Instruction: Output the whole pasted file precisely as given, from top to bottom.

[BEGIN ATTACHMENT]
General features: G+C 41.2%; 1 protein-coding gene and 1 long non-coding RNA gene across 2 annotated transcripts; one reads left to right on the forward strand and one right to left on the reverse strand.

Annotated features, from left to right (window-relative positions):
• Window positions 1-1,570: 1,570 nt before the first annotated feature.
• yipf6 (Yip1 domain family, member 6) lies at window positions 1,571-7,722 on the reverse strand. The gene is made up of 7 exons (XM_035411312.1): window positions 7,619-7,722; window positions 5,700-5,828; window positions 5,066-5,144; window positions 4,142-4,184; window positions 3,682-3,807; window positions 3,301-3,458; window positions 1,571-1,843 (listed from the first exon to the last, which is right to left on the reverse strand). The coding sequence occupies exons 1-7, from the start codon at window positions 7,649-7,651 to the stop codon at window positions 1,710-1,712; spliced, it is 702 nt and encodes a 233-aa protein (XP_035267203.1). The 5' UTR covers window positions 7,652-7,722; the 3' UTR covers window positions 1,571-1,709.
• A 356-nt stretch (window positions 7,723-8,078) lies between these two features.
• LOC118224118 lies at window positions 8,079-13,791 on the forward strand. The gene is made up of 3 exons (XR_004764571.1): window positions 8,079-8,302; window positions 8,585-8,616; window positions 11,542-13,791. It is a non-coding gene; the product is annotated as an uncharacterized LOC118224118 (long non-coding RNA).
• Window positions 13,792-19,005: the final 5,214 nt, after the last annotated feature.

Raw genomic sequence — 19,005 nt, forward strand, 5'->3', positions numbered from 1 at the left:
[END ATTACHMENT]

General features: G+C 41.2%; 1 protein-coding gene and 1 long non-coding RNA gene across 2 annotated transcripts; one reads left to right on the forward strand and one right to left on the reverse strand.

Annotated features, from left to right (window-relative positions):
• Window positions 1-1,570: 1,570 nt before the first annotated feature.
• yipf6 (Yip1 domain family, member 6) lies at window positions 1,571-7,722 on the reverse strand. The gene is made up of 7 exons (XM_035411312.1): window positions 7,619-7,722; window positions 5,700-5,828; window positions 5,066-5,144; window positions 4,142-4,184; window positions 3,682-3,807; window positions 3,301-3,458; window positions 1,571-1,843 (listed from the first exon to the last, which is right to left on the reverse strand). The coding sequence occupies exons 1-7, from the start codon at window positions 7,649-7,651 to the stop codon at window positions 1,710-1,712; spliced, it is 702 nt and encodes a 233-aa protein (XP_035267203.1). The 5' UTR covers window positions 7,652-7,722; the 3' UTR covers window positions 1,571-1,709.
• A 356-nt stretch (window positions 7,723-8,078) lies between these two features.
• LOC118224118 lies at window positions 8,079-13,791 on the forward strand. The gene is made up of 3 exons (XR_004764571.1): window positions 8,079-8,302; window positions 8,585-8,616; window positions 11,542-13,791. It is a non-coding gene; the product is annotated as an uncharacterized LOC118224118 (long non-coding RNA).
• Window positions 13,792-19,005: the final 5,214 nt, after the last annotated feature.

Raw genomic sequence — 19,005 nt, forward strand, 5'->3', positions numbered from 1 at the left: